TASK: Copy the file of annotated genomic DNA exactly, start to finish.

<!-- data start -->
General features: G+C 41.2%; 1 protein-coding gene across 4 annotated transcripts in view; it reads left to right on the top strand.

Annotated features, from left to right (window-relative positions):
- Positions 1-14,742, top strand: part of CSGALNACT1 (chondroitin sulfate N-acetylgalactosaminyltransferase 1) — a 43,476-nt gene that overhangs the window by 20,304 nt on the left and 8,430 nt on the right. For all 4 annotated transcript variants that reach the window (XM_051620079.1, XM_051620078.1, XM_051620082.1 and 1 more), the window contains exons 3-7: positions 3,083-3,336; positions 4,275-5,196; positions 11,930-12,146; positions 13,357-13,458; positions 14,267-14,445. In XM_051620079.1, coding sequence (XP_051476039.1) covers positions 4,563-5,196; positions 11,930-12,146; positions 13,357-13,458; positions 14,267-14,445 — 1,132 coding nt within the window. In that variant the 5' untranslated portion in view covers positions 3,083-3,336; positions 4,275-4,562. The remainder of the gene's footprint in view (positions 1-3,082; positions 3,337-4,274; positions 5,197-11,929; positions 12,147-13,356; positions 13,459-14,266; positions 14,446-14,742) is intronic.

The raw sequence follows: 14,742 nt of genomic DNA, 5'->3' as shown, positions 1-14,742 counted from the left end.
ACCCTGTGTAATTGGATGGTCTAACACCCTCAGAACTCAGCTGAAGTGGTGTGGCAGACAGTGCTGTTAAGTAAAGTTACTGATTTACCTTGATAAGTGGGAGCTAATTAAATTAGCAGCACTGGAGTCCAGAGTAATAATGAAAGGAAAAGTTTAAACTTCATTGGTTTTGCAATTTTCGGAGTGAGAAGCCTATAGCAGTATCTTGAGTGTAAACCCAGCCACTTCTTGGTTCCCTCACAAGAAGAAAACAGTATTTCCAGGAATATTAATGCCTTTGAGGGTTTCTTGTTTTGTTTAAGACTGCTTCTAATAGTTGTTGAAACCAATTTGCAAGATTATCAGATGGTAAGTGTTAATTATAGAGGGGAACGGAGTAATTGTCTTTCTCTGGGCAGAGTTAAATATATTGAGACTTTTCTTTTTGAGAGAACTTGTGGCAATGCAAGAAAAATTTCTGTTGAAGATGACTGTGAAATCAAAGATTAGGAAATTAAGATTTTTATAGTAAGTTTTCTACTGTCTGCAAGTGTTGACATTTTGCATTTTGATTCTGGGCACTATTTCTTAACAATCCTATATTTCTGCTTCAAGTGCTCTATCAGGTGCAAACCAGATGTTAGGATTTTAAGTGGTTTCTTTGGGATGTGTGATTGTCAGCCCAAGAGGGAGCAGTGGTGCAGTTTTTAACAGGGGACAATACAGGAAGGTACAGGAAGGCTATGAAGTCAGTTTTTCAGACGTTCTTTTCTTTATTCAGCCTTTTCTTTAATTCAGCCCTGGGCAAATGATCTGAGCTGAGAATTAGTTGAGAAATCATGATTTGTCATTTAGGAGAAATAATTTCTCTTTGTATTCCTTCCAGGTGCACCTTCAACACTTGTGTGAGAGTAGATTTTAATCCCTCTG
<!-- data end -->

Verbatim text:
General features: G+C 41.2%; 1 protein-coding gene across 4 annotated transcripts in view; it reads left to right on the top strand.

Annotated features, from left to right (window-relative positions):
- Positions 1-14,742, top strand: part of CSGALNACT1 (chondroitin sulfate N-acetylgalactosaminyltransferase 1) — a 43,476-nt gene that overhangs the window by 20,304 nt on the left and 8,430 nt on the right. For all 4 annotated transcript variants that reach the window (XM_051620079.1, XM_051620078.1, XM_051620082.1 and 1 more), the window contains exons 3-7: positions 3,083-3,336; positions 4,275-5,196; positions 11,930-12,146; positions 13,357-13,458; positions 14,267-14,445. In XM_051620079.1, coding sequence (XP_051476039.1) covers positions 4,563-5,196; positions 11,930-12,146; positions 13,357-13,458; positions 14,267-14,445 — 1,132 coding nt within the window. In that variant the 5' untranslated portion in view covers positions 3,083-3,336; positions 4,275-4,562. The remainder of the gene's footprint in view (positions 1-3,082; positions 3,337-4,274; positions 5,197-11,929; positions 12,147-13,356; positions 13,459-14,266; positions 14,446-14,742) is intronic.

The raw sequence follows: 14,742 nt of genomic DNA, 5'->3' as shown, positions 1-14,742 counted from the left end.
ACCCTGTGTAATTGGATGGTCTAACACCCTCAGAACTCAGCTGAAGTGGTGTGGCAGACAGTGCTGTTAAGTAAAGTTACTGATTTACCTTGATAAGTGGGAGCTAATTAAATTAGCAGCACTGGAGTCCAGAGTAATAATGAAAGGAAAAGTTTAAACTTCATTGGTTTTGCAATTTTCGGAGTGAGAAGCCTATAGCAGTATCTTGAGTGTAAACCCAGCCACTTCTTGGTTCCCTCACAAGAAGAAAACAGTATTTCCAGGAATATTAATGCCTTTGAGGGTTTCTTGTTTTGTTTAAGACTGCTTCTAATAGTTGTTGAAACCAATTTGCAAGATTATCAGATGGTAAGTGTTAATTATAGAGGGGAACGGAGTAATTGTCTTTCTCTGGGCAGAGTTAAATATATTGAGACTTTTCTTTTTGAGAGAACTTGTGGCAATGCAAGAAAAATTTCTGTTGAAGATGACTGTGAAATCAAAGATTAGGAAATTAAGATTTTTATAGTAAGTTTTCTACTGTCTGCAAGTGTTGACATTTTGCATTTTGATTCTGGGCACTATTTCTTAACAATCCTATATTTCTGCTTCAAGTGCTCTATCAGGTGCAAACCAGATGTTAGGATTTTAAGTGGTTTCTTTGGGATGTGTGATTGTCAGCCCAAGAGGGAGCAGTGGTGCAGTTTTTAACAGGGGACAATACAGGAAGGTACAGGAAGGCTATGAAGTCAGTTTTTCAGACGTTCTTTTCTTTATTCAGCCTTTTCTTTAATTCAGCCCTGGGCAAATGATCTGAGCTGAGAATTAGTTGAGAAATCATGATTTGTCATTTAGGAGAAATAATTTCTCTTTGTATTCCTTCCAGGTGCACCTTCAACACTTGTGTGAGAGTAGATTTTAATCCCTCTG